3 Reasons to Say 'See Ya' to the Time-Honored Timesheet
Grow Your Business, Not Your Inbox
Remember last night’s dinner? Or which episode of what you watched on Tuesday? Now how about recalling last Thursday's tasks at the office?
We know -- it's tough. And for that reason alone, timesheets are a thorn in the sides of both employees and managers.
The era of the timesheet is coming to an end.
Sure, they have some benefits -- helping to determine profitability, bill clients and track big projects. But they also have a number of issues. Here are three of the biggest problems with the time-honored timesheet and how to best remedy them.
1. Timesheets are inaccurate
The number-one issue employers and employees have with timesheets is that they’re not an accurate representation of how workers spend their days. For starters, our ability to remember the exact amount of time spent on particular projects is just not the most reliable source. Additionally, the pressure to fill in timesheets by a set deadline only aids in inaccurate or broad estimates.
Remedy: If recording time is an essential part of business, consider using time-tracking applications. A robust HRIS or even mobile applications can help employees manage schedules without having to spend an extensive amount of time and effort outlining their hours. Time-tracking apps focus less on reporting work hours and more on being smart with those hours.
2. Timesheets are a waste of time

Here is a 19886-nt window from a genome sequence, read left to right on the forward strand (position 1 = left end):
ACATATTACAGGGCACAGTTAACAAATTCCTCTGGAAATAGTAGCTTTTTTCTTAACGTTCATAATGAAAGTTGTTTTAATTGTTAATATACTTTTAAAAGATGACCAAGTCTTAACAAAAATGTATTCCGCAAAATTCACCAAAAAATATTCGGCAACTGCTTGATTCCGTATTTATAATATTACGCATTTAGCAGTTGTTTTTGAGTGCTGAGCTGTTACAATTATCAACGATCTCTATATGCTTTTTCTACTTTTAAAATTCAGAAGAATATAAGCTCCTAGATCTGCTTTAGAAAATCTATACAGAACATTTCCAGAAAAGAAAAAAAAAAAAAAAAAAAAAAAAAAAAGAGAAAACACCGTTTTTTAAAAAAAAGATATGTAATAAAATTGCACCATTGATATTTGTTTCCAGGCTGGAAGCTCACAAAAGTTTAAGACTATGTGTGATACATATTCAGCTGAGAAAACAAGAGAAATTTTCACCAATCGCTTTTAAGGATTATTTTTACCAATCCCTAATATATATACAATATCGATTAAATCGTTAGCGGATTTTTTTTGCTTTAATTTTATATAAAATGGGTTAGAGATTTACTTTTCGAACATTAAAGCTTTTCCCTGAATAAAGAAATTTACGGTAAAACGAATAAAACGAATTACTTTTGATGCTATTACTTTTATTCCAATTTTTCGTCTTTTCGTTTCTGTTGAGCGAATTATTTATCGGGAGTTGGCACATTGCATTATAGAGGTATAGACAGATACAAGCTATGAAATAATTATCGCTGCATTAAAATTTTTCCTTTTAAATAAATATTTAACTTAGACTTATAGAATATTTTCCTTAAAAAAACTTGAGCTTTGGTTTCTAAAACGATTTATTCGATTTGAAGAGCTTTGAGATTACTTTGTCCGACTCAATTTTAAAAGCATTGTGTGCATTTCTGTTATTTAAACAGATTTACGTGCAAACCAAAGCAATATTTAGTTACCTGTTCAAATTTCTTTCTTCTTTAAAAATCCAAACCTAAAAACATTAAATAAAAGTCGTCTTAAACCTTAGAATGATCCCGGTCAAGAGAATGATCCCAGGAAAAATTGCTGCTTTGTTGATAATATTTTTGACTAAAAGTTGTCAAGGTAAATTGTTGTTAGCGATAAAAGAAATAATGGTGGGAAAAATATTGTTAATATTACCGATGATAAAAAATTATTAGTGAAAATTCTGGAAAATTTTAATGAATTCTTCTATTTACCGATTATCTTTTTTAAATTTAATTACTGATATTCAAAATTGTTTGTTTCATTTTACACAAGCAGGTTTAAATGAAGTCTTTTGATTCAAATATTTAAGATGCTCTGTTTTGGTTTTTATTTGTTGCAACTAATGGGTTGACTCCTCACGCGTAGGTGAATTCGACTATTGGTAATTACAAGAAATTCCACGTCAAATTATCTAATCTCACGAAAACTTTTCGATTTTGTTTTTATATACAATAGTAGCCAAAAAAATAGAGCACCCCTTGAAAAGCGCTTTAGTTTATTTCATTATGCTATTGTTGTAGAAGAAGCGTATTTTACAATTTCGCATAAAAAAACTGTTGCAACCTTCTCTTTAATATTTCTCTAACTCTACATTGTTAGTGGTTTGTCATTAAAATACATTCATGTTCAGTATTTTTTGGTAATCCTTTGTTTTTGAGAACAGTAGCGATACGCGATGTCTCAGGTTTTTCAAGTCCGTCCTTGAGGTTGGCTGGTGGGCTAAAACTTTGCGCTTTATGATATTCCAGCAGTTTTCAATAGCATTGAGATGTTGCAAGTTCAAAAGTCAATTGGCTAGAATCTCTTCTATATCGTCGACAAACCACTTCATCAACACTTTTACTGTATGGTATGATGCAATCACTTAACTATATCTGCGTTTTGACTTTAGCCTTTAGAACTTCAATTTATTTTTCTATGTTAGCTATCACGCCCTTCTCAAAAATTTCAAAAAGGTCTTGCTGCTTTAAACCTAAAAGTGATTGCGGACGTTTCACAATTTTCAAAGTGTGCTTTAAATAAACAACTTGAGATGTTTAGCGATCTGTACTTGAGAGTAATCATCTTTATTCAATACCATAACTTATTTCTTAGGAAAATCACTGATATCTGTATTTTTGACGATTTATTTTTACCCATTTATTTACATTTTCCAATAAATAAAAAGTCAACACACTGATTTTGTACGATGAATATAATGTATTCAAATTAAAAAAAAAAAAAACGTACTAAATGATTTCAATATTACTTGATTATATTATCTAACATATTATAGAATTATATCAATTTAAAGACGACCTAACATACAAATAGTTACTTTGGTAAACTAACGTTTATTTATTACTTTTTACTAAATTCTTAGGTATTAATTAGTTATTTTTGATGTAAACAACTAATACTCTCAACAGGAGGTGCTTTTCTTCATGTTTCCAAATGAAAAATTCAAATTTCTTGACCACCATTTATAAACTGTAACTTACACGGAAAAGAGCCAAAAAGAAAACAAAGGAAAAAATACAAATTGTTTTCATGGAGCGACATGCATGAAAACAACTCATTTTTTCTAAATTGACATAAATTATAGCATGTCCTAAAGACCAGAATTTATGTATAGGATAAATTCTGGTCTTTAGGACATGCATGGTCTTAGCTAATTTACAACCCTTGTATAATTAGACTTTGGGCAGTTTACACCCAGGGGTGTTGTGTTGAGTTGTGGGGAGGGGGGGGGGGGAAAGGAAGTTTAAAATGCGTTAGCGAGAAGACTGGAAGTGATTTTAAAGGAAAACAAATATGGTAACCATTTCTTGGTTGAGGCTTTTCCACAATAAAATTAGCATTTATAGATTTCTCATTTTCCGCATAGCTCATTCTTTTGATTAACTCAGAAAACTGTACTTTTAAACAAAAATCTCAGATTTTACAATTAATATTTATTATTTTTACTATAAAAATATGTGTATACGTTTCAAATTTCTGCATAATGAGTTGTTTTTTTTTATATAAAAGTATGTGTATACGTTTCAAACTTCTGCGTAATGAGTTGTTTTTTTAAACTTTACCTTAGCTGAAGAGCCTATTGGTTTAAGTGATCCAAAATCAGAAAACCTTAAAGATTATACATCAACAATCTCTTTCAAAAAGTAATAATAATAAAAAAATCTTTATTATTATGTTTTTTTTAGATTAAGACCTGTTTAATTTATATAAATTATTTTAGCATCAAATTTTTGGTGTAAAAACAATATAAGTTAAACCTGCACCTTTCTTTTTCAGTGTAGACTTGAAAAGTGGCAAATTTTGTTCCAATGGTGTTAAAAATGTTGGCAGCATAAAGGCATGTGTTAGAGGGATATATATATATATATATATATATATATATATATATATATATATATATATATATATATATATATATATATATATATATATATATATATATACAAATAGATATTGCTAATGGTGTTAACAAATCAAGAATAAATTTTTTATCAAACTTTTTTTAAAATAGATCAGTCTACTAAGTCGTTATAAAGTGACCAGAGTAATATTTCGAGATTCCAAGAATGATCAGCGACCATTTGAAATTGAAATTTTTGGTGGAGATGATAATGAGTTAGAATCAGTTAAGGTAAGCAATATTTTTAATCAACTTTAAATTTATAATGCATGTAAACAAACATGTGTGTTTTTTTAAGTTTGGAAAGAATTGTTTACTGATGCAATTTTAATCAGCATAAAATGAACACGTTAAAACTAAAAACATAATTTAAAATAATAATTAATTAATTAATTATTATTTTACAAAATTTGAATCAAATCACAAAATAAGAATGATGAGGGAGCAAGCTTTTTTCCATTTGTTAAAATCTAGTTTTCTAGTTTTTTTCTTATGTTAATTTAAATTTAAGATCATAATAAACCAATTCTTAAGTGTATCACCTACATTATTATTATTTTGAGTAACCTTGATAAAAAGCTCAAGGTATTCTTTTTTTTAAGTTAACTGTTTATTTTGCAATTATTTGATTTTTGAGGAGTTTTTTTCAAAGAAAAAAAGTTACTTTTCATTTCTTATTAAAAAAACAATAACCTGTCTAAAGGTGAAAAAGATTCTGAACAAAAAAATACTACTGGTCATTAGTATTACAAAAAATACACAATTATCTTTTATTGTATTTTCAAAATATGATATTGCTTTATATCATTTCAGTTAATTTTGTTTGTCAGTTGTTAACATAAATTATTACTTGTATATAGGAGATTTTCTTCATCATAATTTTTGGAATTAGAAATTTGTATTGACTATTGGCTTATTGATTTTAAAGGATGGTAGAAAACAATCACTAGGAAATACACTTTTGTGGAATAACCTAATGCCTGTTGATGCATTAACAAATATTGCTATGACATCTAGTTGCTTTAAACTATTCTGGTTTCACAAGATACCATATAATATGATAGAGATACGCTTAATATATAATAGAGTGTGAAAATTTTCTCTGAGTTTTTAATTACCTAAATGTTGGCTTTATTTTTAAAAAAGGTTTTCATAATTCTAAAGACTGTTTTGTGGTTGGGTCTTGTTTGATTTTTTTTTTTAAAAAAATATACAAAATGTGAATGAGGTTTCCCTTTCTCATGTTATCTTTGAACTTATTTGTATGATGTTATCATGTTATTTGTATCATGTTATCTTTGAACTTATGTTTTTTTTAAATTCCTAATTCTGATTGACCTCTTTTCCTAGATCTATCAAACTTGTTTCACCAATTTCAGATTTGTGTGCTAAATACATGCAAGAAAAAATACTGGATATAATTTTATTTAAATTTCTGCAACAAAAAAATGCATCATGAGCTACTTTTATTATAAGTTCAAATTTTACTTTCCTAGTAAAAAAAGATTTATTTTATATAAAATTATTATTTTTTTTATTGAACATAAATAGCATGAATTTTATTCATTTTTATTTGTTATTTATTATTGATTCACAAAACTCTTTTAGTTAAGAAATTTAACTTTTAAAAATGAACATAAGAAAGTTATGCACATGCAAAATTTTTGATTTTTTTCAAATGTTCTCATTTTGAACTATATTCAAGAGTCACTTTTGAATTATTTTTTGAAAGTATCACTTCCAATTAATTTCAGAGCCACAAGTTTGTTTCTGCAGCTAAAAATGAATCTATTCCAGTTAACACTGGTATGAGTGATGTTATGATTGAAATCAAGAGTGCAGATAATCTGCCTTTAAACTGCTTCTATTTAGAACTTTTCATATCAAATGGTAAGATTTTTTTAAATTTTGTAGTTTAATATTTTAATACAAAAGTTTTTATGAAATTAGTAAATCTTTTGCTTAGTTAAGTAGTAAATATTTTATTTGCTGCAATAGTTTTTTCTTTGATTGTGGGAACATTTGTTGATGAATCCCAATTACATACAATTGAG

And that's true for employees especially. The irony lies in the fact that timesheets are designed to help with time management.
Having to recall the number of minutes spent on particular tasks is, in and of itself, time-consuming. Moreover, filling in timesheets takes away from hours that can be better spent knocking out daily tasks.
Not only does filling in a timesheet eat up the workday, but having to organize them into a system also takes up an unreasonable amount of time.
Remedy: To save everyone the time spent tracking, reviewing and organizing hours, consider implementing a full-service payroll system. Information will be easier to record and process, and the likelihood of errors and the need for duplicate data entry are reduced.
3. Timesheets measure time
And that’s the problem. Timesheets measure the amount of time employees spend on particular tasks and projects -- not the quality of their work or results of their efforts. Success should be measured in work done well, not time spent.
There's also the idea that requiring the accurate and timely completion of timesheets can make employees feel less trusted with their time and assignments.
Remedy: Instead of relying on timesheets, try adopting a value-based approach. Rather than paying employees by the hour, opt to implement salaries. Or instead of traditional vacation accrual policies, go unlimited with paid time off. In short, shift the focus from time to value.
And… time! That’s three timesheet tips in under five minutes. Not too shabby!
Where do you stand in the timesheet debate? What are some other alternatives to timesheets? Share in the comments below.